Nov. 2 (Bloomberg) -- The southern Chinese city of Guangzhou canceled the auction of some land plots yesterday, the second time in two weeks the capital of Guangdong province has called off such sales.
Local authorities canceled the auction for 12 of the 18 plots of land on offer, the Guangzhou Municipal Land Resources and Housing Administrative Bureau said on its website, without giving a reason for the terminations. The city also canceled the auction of three plots on Oct. 22, according to the website.
Premier Wen Jiabao has sought to rein in the nation’s property market on concerns an asset bubble in real estate may derail economic growth and that rising prices may spur social unrest as fewer citizens are able to afford homes. That effort has included limits on lending and financing for developers, with Wen saying Oct. 29 that measure to curb the property market would be “firmly” maintained.
“Developers’ demand for land is not high in general, mainly because of the credit squeeze,” said Danny Bao, a Hong Kong-based analyst at Daiwa Securities Capital Markets. “It’s the same around the country, and probably won’t be better next year,” he said.
The city of Wuhan, capital of central China’s Hubei province, postponed the auction of nine plots of land twice last month, the official Xinhua News Agency reported yesterday. Local authorities sold 10 other plots of land at the base bidding price, according to the report.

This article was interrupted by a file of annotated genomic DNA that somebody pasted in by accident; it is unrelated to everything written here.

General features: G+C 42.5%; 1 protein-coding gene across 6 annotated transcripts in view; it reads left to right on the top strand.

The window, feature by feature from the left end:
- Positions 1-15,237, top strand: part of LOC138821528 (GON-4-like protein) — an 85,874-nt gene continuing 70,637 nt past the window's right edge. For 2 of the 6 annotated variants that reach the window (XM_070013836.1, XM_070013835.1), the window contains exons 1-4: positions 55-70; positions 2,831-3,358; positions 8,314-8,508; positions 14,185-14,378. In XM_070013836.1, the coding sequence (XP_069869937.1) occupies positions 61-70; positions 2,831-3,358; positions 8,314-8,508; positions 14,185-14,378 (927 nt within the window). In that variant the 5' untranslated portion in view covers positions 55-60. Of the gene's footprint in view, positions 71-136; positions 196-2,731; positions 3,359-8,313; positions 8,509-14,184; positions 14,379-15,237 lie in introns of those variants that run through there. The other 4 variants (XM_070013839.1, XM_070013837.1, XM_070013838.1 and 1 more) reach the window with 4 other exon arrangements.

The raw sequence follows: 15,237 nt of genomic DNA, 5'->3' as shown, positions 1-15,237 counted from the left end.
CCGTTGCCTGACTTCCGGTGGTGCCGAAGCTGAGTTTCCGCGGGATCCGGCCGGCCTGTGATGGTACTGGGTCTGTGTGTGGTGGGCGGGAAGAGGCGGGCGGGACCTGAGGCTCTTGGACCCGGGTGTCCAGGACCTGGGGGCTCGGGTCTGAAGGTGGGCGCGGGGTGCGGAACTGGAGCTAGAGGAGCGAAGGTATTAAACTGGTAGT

The credit outlook for Chinese developers will be “increasingly severe” amid government curbs, Standard & Poor’s said in a report on Sept. 27. The government this year increased down-payment requirements and mortgage rates on some homes and imposed housing purchase restrictions in about 40 cities.
China’s home prices fell for a second month in October, according to SouFun Holdings Ltd., owner of the nation’s biggest real estate website. They fell 0.23 percent in October from a month earlier after a decline of 0.03 percent in September, the company said yesterday.
To contact Bloomberg News staff on this story: Penny Peng in Beijing at Ppeng18@bloomberg.net
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